Q) Sustainability is increasingly - what upgrading and recycling services do you offer? How is this developing in MRO as we approach targets, such as net zero?
The MRO Hub includes ecube Solutions, the world’s leading end-of-life services provider. With its headquarters at Bro Tathan, the company has now opened additional facilities in Spain and the US. A small number of the airframes that arrive at ecube Solutions are refurbished and returned to service, but the vast majority are disassembled with high value items removed for re-use and other items and material recycled. Aerospace Wales is working with the Welsh Government to incorporate MRO as a specific element in its net zero plans.
Q) Explain more about the Bro Tathan development? How is it part of the Hub?
Much of the commercial aircraft MRO activity is centred in south east Wales around Cardiff Airport and the airfield at Bro Tathan. With the run-down of MoD’s aircraft repair activity at St Athan in the early part of the century Welsh Government was faced with the challenge of what to do with the facilities at the site.
The redundant Project Red Dragon super-hangar was eventually turned into a final assembly plant for Aston Martin and the closure of the airfield was considered. However, strong interest remained in the development of the site for aviation purposes and in recent years the site has gone from strength to strength. Tenants include Caerdav, ecube Solutions, GJD Aerotech, Horizon Aircraft Services and SNC Mission Systems UK. Significant investment has been made, and is planned for the site, which is now marketed as Bro Tathan.
Q) What do you see as the latest technical advances that will feature in MRO? How are you developing these? How do you work with academia in terms of R&D?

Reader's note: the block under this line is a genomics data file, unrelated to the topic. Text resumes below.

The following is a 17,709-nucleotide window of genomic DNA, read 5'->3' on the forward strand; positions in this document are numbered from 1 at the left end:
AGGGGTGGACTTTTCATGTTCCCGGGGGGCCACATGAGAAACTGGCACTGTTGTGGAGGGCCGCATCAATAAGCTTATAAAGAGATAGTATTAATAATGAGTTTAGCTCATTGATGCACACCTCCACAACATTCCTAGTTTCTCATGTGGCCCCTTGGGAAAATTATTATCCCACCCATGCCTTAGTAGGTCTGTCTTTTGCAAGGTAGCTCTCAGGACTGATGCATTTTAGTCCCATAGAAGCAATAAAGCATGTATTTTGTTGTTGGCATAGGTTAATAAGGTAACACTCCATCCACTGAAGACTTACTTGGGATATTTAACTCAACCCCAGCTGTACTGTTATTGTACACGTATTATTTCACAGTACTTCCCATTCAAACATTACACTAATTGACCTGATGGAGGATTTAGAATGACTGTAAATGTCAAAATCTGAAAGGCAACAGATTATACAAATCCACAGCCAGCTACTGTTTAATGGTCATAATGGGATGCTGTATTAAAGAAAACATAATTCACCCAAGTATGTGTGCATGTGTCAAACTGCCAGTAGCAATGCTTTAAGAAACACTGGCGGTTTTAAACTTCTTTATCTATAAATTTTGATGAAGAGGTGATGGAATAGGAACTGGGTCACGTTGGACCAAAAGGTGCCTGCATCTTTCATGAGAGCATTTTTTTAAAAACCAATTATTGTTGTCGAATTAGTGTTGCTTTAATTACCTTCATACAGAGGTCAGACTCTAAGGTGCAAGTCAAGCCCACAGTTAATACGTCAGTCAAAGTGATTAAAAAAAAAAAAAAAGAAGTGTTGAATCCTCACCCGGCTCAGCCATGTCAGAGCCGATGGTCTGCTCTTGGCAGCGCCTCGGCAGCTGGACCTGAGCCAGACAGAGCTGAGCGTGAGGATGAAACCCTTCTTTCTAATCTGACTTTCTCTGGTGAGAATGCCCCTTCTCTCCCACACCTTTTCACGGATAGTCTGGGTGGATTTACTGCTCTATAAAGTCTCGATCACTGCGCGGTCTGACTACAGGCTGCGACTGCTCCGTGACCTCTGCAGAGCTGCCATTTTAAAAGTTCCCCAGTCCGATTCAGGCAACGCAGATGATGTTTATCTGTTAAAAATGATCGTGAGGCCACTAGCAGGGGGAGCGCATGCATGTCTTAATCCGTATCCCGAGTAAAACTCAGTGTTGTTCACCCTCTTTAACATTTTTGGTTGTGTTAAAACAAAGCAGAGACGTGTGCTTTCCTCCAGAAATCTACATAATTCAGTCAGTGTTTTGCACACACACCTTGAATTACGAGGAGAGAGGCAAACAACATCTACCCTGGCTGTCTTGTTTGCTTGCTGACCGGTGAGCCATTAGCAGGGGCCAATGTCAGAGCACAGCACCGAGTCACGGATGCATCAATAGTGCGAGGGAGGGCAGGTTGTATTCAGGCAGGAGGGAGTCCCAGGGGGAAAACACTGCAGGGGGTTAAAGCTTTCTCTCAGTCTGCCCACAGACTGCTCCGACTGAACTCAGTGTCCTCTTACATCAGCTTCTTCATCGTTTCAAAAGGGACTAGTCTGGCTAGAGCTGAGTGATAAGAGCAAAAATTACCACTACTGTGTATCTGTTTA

Composite repair and overhaul is going to be of growing importance as the proportion of composites increases on the overall in-service fleet. There are specialist training, development and manufacturing facilities at various locations in Wales including Airbus at Broughton and United Aerospace at Pembroke Dock. The latter has just installed a CMS Kreator Large Format Additive Manufacturing (LFAM) machine, the first in the UK. Close contact is maintained with local universities encouraged by programmes, such as Advanced Sustainable Manufacturing Technologies (ASTUTE).
Q) How will the Hub benefit the aerospace supply chain and employment in Wales and the wider UK?
Several of the key MRO players in Wales are recruiting as the aerospace and aviation sectors continue to recover post-pandemic. Recent contracts, such as Caerdav’s agreement with GE Aviation and flyadeal and a Willis Asset Management contract to support engines in the Air India Airbus fleet demonstrate that by offering airlines/lessors cost-effective through-life services there is considerable growth potential in the sector. In establishing the Hub, it was always planned that as it became more successful it would be strengthened by participants from outside Wales and the model could be replicated around other geographical locations.
Q) What has been the response from the market so far and how do you see future development of the Hub?
To date we have focused on building the relationships between Hub members and establishing the trust platform to develop new business. Individual businesses have collaborated successfully on specific programmes and the Hub members are now ready to progress to the next level of marketing themselves to potential customers. Their first public appearance was at the Farnborough International Airshow in July, and they will be exhibiting at MRO Europe at ExCel London in October on the Wales stand.